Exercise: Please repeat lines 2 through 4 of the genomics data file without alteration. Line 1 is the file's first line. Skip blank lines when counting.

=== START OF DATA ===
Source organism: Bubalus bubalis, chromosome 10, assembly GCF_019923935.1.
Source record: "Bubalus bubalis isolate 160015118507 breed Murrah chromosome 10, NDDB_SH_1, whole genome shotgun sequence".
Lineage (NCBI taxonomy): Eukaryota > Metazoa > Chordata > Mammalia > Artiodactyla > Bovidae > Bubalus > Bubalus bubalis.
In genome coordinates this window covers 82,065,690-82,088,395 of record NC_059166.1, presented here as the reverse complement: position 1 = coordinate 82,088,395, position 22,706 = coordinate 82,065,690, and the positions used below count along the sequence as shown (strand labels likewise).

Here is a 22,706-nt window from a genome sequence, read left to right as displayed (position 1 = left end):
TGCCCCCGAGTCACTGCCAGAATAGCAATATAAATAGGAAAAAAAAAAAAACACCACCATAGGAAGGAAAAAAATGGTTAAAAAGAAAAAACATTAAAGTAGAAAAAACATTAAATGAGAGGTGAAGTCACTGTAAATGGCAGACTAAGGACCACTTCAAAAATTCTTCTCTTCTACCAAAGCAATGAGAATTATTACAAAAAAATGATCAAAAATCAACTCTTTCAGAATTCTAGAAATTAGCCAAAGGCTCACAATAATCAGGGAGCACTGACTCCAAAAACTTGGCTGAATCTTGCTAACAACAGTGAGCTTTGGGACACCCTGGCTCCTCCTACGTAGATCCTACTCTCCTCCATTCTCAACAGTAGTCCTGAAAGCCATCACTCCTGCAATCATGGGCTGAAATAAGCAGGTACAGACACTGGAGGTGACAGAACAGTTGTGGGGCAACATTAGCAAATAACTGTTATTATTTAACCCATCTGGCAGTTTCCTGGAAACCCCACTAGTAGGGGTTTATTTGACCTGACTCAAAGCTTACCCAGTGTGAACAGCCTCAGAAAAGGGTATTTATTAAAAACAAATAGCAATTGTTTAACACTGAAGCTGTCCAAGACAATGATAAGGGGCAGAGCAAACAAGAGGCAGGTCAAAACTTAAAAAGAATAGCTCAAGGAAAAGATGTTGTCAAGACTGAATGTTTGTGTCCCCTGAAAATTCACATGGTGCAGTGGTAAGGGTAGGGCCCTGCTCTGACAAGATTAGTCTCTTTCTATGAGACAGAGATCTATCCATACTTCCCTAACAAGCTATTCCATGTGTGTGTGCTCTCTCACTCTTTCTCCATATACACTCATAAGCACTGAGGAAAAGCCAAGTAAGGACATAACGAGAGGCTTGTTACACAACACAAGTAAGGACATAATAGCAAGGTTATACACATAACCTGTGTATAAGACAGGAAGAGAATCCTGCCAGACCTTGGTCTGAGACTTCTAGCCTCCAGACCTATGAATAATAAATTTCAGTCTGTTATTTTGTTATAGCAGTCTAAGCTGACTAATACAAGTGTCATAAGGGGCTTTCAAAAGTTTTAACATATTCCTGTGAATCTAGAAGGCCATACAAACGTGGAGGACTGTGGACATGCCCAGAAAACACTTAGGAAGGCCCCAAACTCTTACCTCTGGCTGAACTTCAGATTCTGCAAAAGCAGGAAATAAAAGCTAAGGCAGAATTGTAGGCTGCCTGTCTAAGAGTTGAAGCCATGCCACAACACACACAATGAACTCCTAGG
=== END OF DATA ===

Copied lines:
Source record: "Bubalus bubalis isolate 160015118507 breed Murrah chromosome 10, NDDB_SH_1, whole genome shotgun sequence".
Lineage (NCBI taxonomy): Eukaryota > Metazoa > Chordata > Mammalia > Artiodactyla > Bovidae > Bubalus > Bubalus bubalis.
In genome coordinates this window covers 82,065,690-82,088,395 of record NC_059166.1, presented here as the reverse complement: position 1 = coordinate 82,088,395, position 22,706 = coordinate 82,065,690, and the positions used below count along the sequence as shown (strand labels likewise).